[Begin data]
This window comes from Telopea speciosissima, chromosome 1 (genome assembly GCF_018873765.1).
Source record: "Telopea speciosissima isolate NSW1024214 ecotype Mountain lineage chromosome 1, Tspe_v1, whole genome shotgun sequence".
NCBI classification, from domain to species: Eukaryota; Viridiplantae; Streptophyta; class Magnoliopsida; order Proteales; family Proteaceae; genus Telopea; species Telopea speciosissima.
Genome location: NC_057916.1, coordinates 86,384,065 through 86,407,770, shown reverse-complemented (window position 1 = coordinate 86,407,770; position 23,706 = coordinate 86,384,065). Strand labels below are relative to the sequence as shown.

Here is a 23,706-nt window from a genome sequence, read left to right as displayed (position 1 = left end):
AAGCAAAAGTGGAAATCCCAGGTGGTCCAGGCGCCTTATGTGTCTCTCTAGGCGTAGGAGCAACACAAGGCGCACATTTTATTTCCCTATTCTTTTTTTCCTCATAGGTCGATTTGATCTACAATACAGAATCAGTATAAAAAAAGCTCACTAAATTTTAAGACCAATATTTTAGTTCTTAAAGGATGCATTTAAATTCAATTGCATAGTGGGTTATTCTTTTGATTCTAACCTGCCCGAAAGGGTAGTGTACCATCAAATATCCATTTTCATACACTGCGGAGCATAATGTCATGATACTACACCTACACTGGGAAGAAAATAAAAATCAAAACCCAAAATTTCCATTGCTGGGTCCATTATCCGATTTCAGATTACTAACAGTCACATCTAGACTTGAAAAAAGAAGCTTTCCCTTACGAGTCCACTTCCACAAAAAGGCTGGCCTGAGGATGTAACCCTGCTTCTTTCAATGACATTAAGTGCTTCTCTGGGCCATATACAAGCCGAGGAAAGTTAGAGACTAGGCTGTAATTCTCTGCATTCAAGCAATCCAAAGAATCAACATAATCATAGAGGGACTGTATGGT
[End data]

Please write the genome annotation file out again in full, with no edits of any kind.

This window comes from Telopea speciosissima, chromosome 1 (genome assembly GCF_018873765.1).
Source record: "Telopea speciosissima isolate NSW1024214 ecotype Mountain lineage chromosome 1, Tspe_v1, whole genome shotgun sequence".
NCBI classification, from domain to species: Eukaryota; Viridiplantae; Streptophyta; class Magnoliopsida; order Proteales; family Proteaceae; genus Telopea; species Telopea speciosissima.
Genome location: NC_057916.1, coordinates 86,384,065 through 86,407,770, shown reverse-complemented (window position 1 = coordinate 86,407,770; position 23,706 = coordinate 86,384,065). Strand labels below are relative to the sequence as shown.

Here is a 23,706-nt window from a genome sequence, read left to right as displayed (position 1 = left end):
AAGCAAAAGTGGAAATCCCAGGTGGTCCAGGCGCCTTATGTGTCTCTCTAGGCGTAGGAGCAACACAAGGCGCACATTTTATTTCCCTATTCTTTTTTTCCTCATAGGTCGATTTGATCTACAATACAGAATCAGTATAAAAAAAGCTCACTAAATTTTAAGACCAATATTTTAGTTCTTAAAGGATGCATTTAAATTCAATTGCATAGTGGGTTATTCTTTTGATTCTAACCTGCCCGAAAGGGTAGTGTACCATCAAATATCCATTTTCATACACTGCGGAGCATAATGTCATGATACTACACCTACACTGGGAAGAAAATAAAAATCAAAACCCAAAATTTCCATTGCTGGGTCCATTATCCGATTTCAGATTACTAACAGTCACATCTAGACTTGAAAAAAGAAGCTTTCCCTTACGAGTCCACTTCCACAAAAAGGCTGGCCTGAGGATGTAACCCTGCTTCTTTCAATGACATTAAGTGCTTCTCTGGGCCATATACAAGCCGAGGAAAGTTAGAGACTAGGCTGTAATTCTCTGCATTCAAGCAATCCAAAGAATCAACATAATCATAGAGGGACTGTATGGT